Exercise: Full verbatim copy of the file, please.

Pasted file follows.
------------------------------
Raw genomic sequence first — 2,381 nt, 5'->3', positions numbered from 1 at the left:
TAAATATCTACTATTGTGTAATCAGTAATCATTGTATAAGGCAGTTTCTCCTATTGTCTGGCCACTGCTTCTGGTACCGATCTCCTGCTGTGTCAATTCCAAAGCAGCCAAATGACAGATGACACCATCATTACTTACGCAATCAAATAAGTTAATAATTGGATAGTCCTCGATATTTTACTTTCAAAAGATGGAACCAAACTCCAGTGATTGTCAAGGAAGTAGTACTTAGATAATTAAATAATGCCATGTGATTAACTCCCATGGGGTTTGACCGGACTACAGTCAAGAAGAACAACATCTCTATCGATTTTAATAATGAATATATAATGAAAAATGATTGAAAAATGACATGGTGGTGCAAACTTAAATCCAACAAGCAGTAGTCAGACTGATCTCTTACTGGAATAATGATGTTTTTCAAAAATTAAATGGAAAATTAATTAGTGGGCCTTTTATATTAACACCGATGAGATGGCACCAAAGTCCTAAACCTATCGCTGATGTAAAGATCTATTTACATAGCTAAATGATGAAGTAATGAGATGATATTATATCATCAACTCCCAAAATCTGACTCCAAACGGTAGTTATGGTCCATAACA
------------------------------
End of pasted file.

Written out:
Raw genomic sequence first — 2,381 nt, 5'->3', positions numbered from 1 at the left:
TAAATATCTACTATTGTGTAATCAGTAATCATTGTATAAGGCAGTTTCTCCTATTGTCTGGCCACTGCTTCTGGTACCGATCTCCTGCTGTGTCAATTCCAAAGCAGCCAAATGACAGATGACACCATCATTACTTACGCAATCAAATAAGTTAATAATTGGATAGTCCTCGATATTTTACTTTCAAAAGATGGAACCAAACTCCAGTGATTGTCAAGGAAGTAGTACTTAGATAATTAAATAATGCCATGTGATTAACTCCCATGGGGTTTGACCGGACTACAGTCAAGAAGAACAACATCTCTATCGATTTTAATAATGAATATATAATGAAAAATGATTGAAAAATGACATGGTGGTGCAAACTTAAATCCAACAAGCAGTAGTCAGACTGATCTCTTACTGGAATAATGATGTTTTTCAAAAATTAAATGGAAAATTAATTAGTGGGCCTTTTATATTAACACCGATGAGATGGCACCAAAGTCCTAAACCTATCGCTGATGTAAAGATCTATTTACATAGCTAAATGATGAAGTAATGAGATGATATTATATCATCAACTCCCAAAATCTGACTCCAAACGGTAGTTATGGTCCATAACA